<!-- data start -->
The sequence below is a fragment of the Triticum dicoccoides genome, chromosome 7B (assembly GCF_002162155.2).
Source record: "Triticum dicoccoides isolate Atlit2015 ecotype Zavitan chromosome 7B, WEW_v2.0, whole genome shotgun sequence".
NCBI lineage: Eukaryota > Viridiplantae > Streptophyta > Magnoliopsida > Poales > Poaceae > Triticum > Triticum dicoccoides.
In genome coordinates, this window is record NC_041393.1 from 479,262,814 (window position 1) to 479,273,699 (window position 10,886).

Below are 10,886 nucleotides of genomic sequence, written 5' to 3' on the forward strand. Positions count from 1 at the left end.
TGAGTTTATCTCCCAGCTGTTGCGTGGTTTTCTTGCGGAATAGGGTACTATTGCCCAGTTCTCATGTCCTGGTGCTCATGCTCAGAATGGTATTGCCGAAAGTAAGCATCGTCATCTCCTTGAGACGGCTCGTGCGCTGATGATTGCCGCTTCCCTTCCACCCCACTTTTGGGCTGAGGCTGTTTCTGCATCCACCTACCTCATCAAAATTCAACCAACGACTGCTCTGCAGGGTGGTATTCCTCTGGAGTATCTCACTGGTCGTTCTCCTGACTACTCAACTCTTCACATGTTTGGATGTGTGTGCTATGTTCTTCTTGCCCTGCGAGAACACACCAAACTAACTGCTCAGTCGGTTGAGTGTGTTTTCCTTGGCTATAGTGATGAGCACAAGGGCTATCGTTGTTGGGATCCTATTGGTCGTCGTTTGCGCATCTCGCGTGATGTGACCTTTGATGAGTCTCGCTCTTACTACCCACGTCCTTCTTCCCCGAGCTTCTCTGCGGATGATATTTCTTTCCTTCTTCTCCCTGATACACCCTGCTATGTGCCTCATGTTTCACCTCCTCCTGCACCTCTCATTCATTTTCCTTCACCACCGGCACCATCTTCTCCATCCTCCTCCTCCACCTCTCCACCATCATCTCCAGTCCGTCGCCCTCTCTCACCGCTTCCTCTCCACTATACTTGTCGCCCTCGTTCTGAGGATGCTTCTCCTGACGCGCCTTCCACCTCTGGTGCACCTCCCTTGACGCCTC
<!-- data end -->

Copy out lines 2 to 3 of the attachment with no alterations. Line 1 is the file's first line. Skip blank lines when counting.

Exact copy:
Source record: "Triticum dicoccoides isolate Atlit2015 ecotype Zavitan chromosome 7B, WEW_v2.0, whole genome shotgun sequence".
NCBI lineage: Eukaryota > Viridiplantae > Streptophyta > Magnoliopsida > Poales > Poaceae > Triticum > Triticum dicoccoides.